There are always things to refine. It can be difficult sometimes because the nature of the Premier League means it is driven by passion and emotion, it is a game that can be influenced more by aspects of motivation and mindset than any other league in the world; this is what makes the Premier League the product that it is. So, sometimes it can be difficult to set out your philosophy but like every other team we have had great games and bad games, and games where we should have expressed ourselves better. In the end, however, we have always been recognised as a team that has always been very driven, that wants to score and that is the Tottenham way.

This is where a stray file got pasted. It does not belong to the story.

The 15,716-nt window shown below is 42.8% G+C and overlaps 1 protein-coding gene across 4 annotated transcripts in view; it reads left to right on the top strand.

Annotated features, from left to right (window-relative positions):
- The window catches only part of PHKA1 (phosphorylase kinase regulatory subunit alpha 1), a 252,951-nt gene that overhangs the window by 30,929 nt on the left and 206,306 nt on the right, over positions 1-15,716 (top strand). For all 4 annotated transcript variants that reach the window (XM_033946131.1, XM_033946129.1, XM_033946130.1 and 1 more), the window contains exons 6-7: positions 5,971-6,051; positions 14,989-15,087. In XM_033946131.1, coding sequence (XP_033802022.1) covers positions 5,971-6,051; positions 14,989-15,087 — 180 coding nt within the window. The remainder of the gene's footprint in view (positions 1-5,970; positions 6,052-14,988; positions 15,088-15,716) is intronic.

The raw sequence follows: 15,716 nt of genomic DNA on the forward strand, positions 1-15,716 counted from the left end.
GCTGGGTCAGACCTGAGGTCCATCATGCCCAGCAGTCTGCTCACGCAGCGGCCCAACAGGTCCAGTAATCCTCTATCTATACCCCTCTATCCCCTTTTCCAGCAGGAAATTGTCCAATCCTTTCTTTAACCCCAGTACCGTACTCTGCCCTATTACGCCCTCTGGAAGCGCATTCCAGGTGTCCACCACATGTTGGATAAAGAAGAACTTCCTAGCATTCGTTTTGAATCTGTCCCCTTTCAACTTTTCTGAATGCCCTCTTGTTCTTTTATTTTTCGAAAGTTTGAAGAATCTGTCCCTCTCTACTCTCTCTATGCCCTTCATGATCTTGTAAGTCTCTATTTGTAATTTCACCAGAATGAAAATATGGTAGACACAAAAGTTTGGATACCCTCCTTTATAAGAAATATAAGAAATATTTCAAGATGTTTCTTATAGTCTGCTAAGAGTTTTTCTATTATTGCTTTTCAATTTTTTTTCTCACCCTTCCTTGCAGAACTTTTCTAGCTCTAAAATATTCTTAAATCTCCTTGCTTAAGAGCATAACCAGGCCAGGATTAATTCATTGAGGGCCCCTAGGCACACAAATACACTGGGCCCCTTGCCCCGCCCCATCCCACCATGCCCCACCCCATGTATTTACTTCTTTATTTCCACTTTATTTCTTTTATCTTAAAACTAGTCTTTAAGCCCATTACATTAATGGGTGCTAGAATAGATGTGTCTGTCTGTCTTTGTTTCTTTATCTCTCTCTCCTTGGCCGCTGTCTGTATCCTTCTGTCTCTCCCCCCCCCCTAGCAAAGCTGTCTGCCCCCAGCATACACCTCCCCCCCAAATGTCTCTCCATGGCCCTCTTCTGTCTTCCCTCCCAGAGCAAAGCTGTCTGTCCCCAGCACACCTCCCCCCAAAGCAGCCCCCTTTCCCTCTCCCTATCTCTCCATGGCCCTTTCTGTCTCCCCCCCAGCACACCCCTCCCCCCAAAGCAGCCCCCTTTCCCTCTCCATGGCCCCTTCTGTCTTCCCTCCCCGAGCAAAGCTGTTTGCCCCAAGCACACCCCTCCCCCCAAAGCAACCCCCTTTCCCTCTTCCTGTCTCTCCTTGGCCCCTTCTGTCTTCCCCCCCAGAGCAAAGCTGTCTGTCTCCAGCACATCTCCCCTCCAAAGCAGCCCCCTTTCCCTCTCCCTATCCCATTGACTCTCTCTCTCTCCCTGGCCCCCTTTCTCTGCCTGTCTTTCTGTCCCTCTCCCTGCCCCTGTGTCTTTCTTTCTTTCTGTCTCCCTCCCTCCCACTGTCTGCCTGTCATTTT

At Tottenham you have ambitious owners, a squad full of quality and a fantastic training ground, how much scope for growth do you think there is at this club?
The growth is continuing and I know that the owner and chairman are very driven in achieving the club’s aim of building a new stadium. I think that this wonderful training ground allows the players to further flourish and develop their game. It also allows us to attract better players; it’s a great environment and a great example to the Premier League.
On a personal level how do you feel you have evolved since your arrival in the Barclays Premier League with Chelsea and Tottenham?
The experiences are different and I learned a great lesson from last year. There are things I do dramatically different and things that I do exactly the same because you still have to stay true to your principles. The Chelsea experience allowed me to see things in a different way and helped me address the mistakes I made; that always allows you to develop on a personal and a professional level.